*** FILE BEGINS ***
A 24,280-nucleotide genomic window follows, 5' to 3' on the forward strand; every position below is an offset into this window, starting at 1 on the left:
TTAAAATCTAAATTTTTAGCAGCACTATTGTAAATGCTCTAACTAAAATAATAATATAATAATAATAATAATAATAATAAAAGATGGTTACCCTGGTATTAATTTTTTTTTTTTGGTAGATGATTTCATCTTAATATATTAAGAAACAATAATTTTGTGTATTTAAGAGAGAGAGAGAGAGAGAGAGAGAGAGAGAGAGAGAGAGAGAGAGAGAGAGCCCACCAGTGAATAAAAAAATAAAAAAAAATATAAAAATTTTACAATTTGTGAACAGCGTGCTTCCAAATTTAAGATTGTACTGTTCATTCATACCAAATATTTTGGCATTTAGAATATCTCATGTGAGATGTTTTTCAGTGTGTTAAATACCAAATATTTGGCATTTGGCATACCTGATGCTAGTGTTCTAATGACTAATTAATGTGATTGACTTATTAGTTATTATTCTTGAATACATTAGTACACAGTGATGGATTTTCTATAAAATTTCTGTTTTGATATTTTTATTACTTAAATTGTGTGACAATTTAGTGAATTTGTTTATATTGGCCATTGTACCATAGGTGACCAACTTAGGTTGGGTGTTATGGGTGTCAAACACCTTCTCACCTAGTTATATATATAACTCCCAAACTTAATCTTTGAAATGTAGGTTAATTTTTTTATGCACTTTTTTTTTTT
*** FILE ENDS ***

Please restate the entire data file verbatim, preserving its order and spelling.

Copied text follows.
A 24,280-nucleotide genomic window follows, 5' to 3' on the forward strand; every position below is an offset into this window, starting at 1 on the left:
TTAAAATCTAAATTTTTAGCAGCACTATTGTAAATGCTCTAACTAAAATAATAATATAATAATAATAATAATAATAATAAAAGATGGTTACCCTGGTATTAATTTTTTTTTTTTGGTAGATGATTTCATCTTAATATATTAAGAAACAATAATTTTGTGTATTTAAGAGAGAGAGAGAGAGAGAGAGAGAGAGAGAGAGAGAGAGAGAGAGAGAGAGCCCACCAGTGAATAAAAAAATAAAAAAAAATATAAAAATTTTACAATTTGTGAACAGCGTGCTTCCAAATTTAAGATTGTACTGTTCATTCATACCAAATATTTTGGCATTTAGAATATCTCATGTGAGATGTTTTTCAGTGTGTTAAATACCAAATATTTGGCATTTGGCATACCTGATGCTAGTGTTCTAATGACTAATTAATGTGATTGACTTATTAGTTATTATTCTTGAATACATTAGTACACAGTGATGGATTTTCTATAAAATTTCTGTTTTGATATTTTTATTACTTAAATTGTGTGACAATTTAGTGAATTTGTTTATATTGGCCATTGTACCATAGGTGACCAACTTAGGTTGGGTGTTATGGGTGTCAAACACCTTCTCACCTAGTTATATATATAACTCCCAAACTTAATCTTTGAAATGTAGGTTAATTTTTTTATGCACTTTTTTTTTTT